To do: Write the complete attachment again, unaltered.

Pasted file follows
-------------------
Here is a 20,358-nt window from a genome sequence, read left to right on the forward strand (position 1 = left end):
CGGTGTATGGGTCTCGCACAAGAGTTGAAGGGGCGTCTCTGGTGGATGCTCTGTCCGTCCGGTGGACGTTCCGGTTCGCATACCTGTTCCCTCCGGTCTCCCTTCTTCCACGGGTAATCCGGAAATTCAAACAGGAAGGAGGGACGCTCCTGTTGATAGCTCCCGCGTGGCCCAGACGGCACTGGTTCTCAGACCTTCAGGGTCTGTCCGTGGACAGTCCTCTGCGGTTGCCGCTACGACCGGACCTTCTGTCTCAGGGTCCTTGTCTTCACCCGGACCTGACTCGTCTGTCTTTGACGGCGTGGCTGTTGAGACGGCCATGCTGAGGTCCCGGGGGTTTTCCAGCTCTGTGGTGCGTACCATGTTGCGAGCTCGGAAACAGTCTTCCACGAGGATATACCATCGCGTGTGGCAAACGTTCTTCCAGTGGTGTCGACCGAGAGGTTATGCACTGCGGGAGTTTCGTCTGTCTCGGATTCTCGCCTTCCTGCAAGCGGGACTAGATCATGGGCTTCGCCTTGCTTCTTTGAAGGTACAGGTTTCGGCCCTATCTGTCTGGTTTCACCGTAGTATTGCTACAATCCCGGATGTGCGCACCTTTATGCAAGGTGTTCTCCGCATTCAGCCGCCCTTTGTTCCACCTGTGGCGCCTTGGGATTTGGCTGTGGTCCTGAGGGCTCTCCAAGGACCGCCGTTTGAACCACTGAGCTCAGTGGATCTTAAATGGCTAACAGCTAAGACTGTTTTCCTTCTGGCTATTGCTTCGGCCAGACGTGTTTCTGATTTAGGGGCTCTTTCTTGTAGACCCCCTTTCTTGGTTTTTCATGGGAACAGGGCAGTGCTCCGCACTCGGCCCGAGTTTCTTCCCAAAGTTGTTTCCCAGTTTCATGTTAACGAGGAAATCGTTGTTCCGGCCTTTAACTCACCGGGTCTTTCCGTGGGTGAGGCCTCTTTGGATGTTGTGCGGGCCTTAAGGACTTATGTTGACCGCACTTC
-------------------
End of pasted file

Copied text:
Here is a 20,358-nt window from a genome sequence, read left to right on the forward strand (position 1 = left end):
CGGTGTATGGGTCTCGCACAAGAGTTGAAGGGGCGTCTCTGGTGGATGCTCTGTCCGTCCGGTGGACGTTCCGGTTCGCATACCTGTTCCCTCCGGTCTCCCTTCTTCCACGGGTAATCCGGAAATTCAAACAGGAAGGAGGGACGCTCCTGTTGATAGCTCCCGCGTGGCCCAGACGGCACTGGTTCTCAGACCTTCAGGGTCTGTCCGTGGACAGTCCTCTGCGGTTGCCGCTACGACCGGACCTTCTGTCTCAGGGTCCTTGTCTTCACCCGGACCTGACTCGTCTGTCTTTGACGGCGTGGCTGTTGAGACGGCCATGCTGAGGTCCCGGGGGTTTTCCAGCTCTGTGGTGCGTACCATGTTGCGAGCTCGGAAACAGTCTTCCACGAGGATATACCATCGCGTGTGGCAAACGTTCTTCCAGTGGTGTCGACCGAGAGGTTATGCACTGCGGGAGTTTCGTCTGTCTCGGATTCTCGCCTTCCTGCAAGCGGGACTAGATCATGGGCTTCGCCTTGCTTCTTTGAAGGTACAGGTTTCGGCCCTATCTGTCTGGTTTCACCGTAGTATTGCTACAATCCCGGATGTGCGCACCTTTATGCAAGGTGTTCTCCGCATTCAGCCGCCCTTTGTTCCACCTGTGGCGCCTTGGGATTTGGCTGTGGTCCTGAGGGCTCTCCAAGGACCGCCGTTTGAACCACTGAGCTCAGTGGATCTTAAATGGCTAACAGCTAAGACTGTTTTCCTTCTGGCTATTGCTTCGGCCAGACGTGTTTCTGATTTAGGGGCTCTTTCTTGTAGACCCCCTTTCTTGGTTTTTCATGGGAACAGGGCAGTGCTCCGCACTCGGCCCGAGTTTCTTCCCAAAGTTGTTTCCCAGTTTCATGTTAACGAGGAAATCGTTGTTCCGGCCTTTAACTCACCGGGTCTTTCCGTGGGTGAGGCCTCTTTGGATGTTGTGCGGGCCTTAAGGACTTATGTTGACCGCACTTC